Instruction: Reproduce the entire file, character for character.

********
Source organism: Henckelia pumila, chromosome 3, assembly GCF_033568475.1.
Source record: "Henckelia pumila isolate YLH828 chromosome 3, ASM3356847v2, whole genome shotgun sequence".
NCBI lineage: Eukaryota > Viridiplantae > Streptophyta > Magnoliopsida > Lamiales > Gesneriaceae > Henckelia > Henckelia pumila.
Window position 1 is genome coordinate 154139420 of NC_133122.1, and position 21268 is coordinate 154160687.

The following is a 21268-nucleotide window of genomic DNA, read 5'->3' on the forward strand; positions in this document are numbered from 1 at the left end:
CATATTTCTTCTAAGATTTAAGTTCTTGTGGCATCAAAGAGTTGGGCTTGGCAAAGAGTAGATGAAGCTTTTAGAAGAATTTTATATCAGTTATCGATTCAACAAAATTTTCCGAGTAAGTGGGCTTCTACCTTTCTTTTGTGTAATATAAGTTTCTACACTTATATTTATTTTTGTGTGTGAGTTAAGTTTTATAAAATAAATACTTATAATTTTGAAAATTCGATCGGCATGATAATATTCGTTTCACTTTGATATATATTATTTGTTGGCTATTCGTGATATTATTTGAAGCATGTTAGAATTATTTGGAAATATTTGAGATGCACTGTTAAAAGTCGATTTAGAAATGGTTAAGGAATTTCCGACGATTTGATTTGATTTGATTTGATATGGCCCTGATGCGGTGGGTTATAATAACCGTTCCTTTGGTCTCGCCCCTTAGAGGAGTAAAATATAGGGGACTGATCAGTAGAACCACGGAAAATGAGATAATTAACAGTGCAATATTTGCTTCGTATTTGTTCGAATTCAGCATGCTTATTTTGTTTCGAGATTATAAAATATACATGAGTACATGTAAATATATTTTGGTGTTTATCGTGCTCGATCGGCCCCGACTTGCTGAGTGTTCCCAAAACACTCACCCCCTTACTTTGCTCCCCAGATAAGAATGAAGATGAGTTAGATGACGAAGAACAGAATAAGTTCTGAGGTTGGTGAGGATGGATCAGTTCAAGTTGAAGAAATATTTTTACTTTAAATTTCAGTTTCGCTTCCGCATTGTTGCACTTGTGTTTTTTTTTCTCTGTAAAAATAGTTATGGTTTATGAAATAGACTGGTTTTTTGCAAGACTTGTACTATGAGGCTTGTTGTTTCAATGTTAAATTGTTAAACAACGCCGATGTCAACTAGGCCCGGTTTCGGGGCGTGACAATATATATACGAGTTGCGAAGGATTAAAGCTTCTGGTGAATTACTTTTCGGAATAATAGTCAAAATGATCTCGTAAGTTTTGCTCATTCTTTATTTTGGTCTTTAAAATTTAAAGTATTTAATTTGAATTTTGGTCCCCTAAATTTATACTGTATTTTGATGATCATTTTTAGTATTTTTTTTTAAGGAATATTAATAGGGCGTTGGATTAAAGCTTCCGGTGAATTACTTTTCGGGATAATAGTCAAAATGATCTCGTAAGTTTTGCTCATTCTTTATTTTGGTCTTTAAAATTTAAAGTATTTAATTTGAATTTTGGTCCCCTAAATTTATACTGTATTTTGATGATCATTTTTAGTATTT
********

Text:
Source organism: Henckelia pumila, chromosome 3, assembly GCF_033568475.1.
Source record: "Henckelia pumila isolate YLH828 chromosome 3, ASM3356847v2, whole genome shotgun sequence".
NCBI lineage: Eukaryota > Viridiplantae > Streptophyta > Magnoliopsida > Lamiales > Gesneriaceae > Henckelia > Henckelia pumila.
Window position 1 is genome coordinate 154139420 of NC_133122.1, and position 21268 is coordinate 154160687.

The following is a 21268-nucleotide window of genomic DNA, read 5'->3' on the forward strand; positions in this document are numbered from 1 at the left end:
CATATTTCTTCTAAGATTTAAGTTCTTGTGGCATCAAAGAGTTGGGCTTGGCAAAGAGTAGATGAAGCTTTTAGAAGAATTTTATATCAGTTATCGATTCAACAAAATTTTCCGAGTAAGTGGGCTTCTACCTTTCTTTTGTGTAATATAAGTTTCTACACTTATATTTATTTTTGTGTGTGAGTTAAGTTTTATAAAATAAATACTTATAATTTTGAAAATTCGATCGGCATGATAATATTCGTTTCACTTTGATATATATTATTTGTTGGCTATTCGTGATATTATTTGAAGCATGTTAGAATTATTTGGAAATATTTGAGATGCACTGTTAAAAGTCGATTTAGAAATGGTTAAGGAATTTCCGACGATTTGATTTGATTTGATTTGATATGGCCCTGATGCGGTGGGTTATAATAACCGTTCCTTTGGTCTCGCCCCTTAGAGGAGTAAAATATAGGGGACTGATCAGTAGAACCACGGAAAATGAGATAATTAACAGTGCAATATTTGCTTCGTATTTGTTCGAATTCAGCATGCTTATTTTGTTTCGAGATTATAAAATATACATGAGTACATGTAAATATATTTTGGTGTTTATCGTGCTCGATCGGCCCCGACTTGCTGAGTGTTCCCAAAACACTCACCCCCTTACTTTGCTCCCCAGATAAGAATGAAGATGAGTTAGATGACGAAGAACAGAATAAGTTCTGAGGTTGGTGAGGATGGATCAGTTCAAGTTGAAGAAATATTTTTACTTTAAATTTCAGTTTCGCTTCCGCATTGTTGCACTTGTGTTTTTTTTTCTCTGTAAAAATAGTTATGGTTTATGAAATAGACTGGTTTTTTGCAAGACTTGTACTATGAGGCTTGTTGTTTCAATGTTAAATTGTTAAACAACGCCGATGTCAACTAGGCCCGGTTTCGGGGCGTGACAATATATATACGAGTTGCGAAGGATTAAAGCTTCTGGTGAATTACTTTTCGGAATAATAGTCAAAATGATCTCGTAAGTTTTGCTCATTCTTTATTTTGGTCTTTAAAATTTAAAGTATTTAATTTGAATTTTGGTCCCCTAAATTTATACTGTATTTTGATGATCATTTTTAGTATTTTTTTTTAAGGAATATTAATAGGGCGTTGGATTAAAGCTTCCGGTGAATTACTTTTCGGGATAATAGTCAAAATGATCTCGTAAGTTTTGCTCATTCTTTATTTTGGTCTTTAAAATTTAAAGTATTTAATTTGAATTTTGGTCCCCTAAATTTATACTGTATTTTGATGATCATTTTTAGTATTT